Is it really good for children to be contaminated by the common sense of adults?

Every time my son Takeh successfully uses the potty, I give him a sticker.

The sticker is attached to the bathroom door so he can put it wherever he wants.

The backing paper has a picture of a railroad track and a train, and the sticker has a picture of a passenger car. Basically, the stickers are placed in order, starting with the back of the first car.

However, children’s taste is different from adults’, and sometimes they put the stickers upside down or on a field where there is no track.

In such cases, it is difficult to decide whether it is better to point out that the stickers are upside down or to leave them as they are and say, “This is also a child’s individuality, and it is right to warmly observe it”.

I think it would be better for him to know common sense first, even as I try to nurture his individuality, so I choose my words carefully, not to deny what he is doing, but to guide his pattern of behavior toward what adults think is a common-sense way to put a sticker on a sticker.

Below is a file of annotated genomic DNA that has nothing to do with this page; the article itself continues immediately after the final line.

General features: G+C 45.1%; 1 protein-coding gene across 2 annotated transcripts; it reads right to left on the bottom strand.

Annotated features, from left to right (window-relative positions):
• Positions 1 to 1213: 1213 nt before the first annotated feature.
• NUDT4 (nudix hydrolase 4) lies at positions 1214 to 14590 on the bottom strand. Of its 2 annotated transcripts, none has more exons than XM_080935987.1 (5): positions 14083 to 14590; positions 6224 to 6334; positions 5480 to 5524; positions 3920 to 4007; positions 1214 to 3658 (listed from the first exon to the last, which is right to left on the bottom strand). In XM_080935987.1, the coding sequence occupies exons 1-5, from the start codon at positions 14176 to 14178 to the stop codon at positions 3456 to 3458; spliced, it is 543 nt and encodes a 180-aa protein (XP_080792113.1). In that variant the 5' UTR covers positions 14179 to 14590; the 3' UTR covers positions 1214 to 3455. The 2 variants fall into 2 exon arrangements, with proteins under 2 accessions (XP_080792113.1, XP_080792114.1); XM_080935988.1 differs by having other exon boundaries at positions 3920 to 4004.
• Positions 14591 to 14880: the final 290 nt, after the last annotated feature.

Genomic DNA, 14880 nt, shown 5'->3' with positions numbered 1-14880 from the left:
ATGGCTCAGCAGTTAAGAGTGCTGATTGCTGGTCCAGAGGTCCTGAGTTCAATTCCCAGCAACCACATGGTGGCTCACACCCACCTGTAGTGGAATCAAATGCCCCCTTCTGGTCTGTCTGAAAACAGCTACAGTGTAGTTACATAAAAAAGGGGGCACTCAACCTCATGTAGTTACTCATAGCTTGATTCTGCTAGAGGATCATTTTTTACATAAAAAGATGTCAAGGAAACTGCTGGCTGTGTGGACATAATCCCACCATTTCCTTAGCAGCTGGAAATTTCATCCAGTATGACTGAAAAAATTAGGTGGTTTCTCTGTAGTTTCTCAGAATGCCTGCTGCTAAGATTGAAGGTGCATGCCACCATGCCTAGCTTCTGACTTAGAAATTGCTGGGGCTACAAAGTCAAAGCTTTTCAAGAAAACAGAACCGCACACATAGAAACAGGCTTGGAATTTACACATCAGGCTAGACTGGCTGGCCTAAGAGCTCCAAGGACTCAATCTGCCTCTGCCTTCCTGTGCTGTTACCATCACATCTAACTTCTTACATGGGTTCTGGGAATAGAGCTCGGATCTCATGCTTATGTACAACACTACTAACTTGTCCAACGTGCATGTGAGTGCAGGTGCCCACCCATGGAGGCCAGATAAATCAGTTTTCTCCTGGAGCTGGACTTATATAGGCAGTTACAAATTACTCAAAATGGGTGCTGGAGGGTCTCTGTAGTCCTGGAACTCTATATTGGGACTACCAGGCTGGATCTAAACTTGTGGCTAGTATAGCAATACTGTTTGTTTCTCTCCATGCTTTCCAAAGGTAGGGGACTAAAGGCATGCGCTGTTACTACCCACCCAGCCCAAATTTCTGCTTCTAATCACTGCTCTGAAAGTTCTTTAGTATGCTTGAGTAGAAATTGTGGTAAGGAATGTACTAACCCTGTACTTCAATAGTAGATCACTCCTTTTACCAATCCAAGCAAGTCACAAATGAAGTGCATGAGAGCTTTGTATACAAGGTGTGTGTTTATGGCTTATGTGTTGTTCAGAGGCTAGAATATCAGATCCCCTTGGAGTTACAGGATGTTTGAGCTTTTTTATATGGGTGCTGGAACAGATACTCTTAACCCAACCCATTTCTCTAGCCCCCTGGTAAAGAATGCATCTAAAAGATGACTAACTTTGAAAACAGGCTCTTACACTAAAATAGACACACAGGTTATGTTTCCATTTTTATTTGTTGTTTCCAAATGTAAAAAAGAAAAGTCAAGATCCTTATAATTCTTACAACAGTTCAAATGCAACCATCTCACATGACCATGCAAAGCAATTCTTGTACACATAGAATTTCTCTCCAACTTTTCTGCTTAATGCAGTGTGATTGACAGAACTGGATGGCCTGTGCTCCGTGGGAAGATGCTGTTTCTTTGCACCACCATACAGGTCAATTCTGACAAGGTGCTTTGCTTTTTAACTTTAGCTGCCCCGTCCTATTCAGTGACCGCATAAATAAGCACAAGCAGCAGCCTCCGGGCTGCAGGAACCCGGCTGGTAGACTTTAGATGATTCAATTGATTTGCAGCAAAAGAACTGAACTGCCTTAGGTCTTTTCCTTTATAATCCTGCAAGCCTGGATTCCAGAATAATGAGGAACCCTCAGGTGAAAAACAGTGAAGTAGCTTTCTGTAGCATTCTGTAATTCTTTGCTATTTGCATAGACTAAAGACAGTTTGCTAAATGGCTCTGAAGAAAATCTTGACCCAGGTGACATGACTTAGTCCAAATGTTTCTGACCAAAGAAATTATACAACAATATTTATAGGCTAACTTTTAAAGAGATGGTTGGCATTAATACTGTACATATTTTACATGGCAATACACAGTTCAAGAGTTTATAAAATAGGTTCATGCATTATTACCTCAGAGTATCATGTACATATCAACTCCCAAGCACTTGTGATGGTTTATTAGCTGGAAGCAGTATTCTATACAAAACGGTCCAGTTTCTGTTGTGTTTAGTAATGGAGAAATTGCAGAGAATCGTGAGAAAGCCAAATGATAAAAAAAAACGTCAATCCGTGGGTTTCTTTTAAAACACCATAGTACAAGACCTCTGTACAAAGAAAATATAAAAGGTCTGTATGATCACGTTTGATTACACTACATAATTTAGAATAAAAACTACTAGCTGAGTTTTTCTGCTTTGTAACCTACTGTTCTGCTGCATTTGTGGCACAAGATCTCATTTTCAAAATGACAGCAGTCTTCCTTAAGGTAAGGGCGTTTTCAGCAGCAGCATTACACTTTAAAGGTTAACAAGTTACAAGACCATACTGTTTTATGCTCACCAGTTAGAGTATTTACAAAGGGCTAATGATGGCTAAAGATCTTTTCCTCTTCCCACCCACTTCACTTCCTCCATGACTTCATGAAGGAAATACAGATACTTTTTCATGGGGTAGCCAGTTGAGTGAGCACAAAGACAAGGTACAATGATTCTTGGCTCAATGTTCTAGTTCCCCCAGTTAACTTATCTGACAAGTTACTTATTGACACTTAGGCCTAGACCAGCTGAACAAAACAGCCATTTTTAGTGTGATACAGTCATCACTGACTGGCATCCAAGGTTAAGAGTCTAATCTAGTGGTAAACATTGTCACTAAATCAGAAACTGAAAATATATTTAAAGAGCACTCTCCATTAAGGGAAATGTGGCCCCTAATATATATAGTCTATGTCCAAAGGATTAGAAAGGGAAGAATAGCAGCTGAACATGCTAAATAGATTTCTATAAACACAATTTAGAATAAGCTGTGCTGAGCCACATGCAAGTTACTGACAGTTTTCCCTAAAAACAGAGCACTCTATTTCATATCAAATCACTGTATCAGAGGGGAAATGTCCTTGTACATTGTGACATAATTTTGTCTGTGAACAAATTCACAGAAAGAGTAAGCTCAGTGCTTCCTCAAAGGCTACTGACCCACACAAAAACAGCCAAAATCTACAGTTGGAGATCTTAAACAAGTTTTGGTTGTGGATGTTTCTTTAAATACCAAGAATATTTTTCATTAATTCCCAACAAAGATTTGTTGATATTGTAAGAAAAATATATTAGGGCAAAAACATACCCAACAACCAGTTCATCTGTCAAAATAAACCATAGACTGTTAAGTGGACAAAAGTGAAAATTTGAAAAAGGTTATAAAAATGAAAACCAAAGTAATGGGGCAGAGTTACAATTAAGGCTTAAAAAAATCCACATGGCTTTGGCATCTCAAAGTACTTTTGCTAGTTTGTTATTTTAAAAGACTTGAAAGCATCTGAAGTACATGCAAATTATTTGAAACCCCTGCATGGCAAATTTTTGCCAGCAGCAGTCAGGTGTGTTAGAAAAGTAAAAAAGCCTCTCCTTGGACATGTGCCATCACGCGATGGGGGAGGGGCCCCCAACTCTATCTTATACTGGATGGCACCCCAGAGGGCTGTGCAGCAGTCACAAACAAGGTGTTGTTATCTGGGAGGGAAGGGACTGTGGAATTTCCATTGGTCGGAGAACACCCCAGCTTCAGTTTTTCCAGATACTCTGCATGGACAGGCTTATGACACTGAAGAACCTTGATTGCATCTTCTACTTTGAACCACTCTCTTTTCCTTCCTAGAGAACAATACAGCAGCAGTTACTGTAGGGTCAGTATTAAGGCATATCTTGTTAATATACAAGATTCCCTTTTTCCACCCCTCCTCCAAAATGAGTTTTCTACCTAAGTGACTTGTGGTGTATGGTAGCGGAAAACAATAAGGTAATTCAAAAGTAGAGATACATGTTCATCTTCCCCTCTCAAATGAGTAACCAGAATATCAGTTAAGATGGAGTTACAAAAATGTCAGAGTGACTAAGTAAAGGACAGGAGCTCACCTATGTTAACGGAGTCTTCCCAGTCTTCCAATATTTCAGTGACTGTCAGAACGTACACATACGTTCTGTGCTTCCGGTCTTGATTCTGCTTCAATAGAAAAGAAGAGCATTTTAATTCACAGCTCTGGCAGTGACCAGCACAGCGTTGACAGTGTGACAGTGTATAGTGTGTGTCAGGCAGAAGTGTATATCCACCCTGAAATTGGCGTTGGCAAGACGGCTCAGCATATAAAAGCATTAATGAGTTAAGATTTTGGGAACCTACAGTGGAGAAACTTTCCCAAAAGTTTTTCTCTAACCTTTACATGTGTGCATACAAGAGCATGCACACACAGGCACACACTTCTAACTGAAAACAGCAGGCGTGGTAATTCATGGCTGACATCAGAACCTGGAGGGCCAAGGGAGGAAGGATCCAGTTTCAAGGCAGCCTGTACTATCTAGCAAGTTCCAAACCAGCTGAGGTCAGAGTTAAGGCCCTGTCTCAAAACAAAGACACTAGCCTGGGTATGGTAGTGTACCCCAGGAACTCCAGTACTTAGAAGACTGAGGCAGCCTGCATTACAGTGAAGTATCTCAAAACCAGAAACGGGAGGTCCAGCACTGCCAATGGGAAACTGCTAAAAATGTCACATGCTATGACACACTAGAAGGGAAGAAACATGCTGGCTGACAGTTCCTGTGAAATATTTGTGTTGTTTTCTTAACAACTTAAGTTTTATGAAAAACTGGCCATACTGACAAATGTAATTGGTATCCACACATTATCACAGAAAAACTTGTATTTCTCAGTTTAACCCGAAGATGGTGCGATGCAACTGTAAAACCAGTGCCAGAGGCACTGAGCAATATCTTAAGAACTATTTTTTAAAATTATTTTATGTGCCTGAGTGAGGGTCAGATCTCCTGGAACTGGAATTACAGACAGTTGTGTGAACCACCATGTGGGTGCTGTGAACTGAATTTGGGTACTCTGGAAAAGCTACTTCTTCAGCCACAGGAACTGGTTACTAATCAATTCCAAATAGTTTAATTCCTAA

Is that really the right thing to do? I always wonder.

While I was wondering, he did the Great Reset, which is to “rip off the base paper by hand all at once and peel off most of the stickers that have been applied so far”.

When he’s happy, I say, “Now I can have fun putting stickers on again!” I would have been impressed with his wisdom if he had been happy, but all he did was peel off the stickers and make a mess. He was just a wrecker.

After he left the bathroom, leaving the removed stickers in place, I rearranged the removed stickers “adult style” and taped them to the bottom with cellophane tape so they would never come off again.



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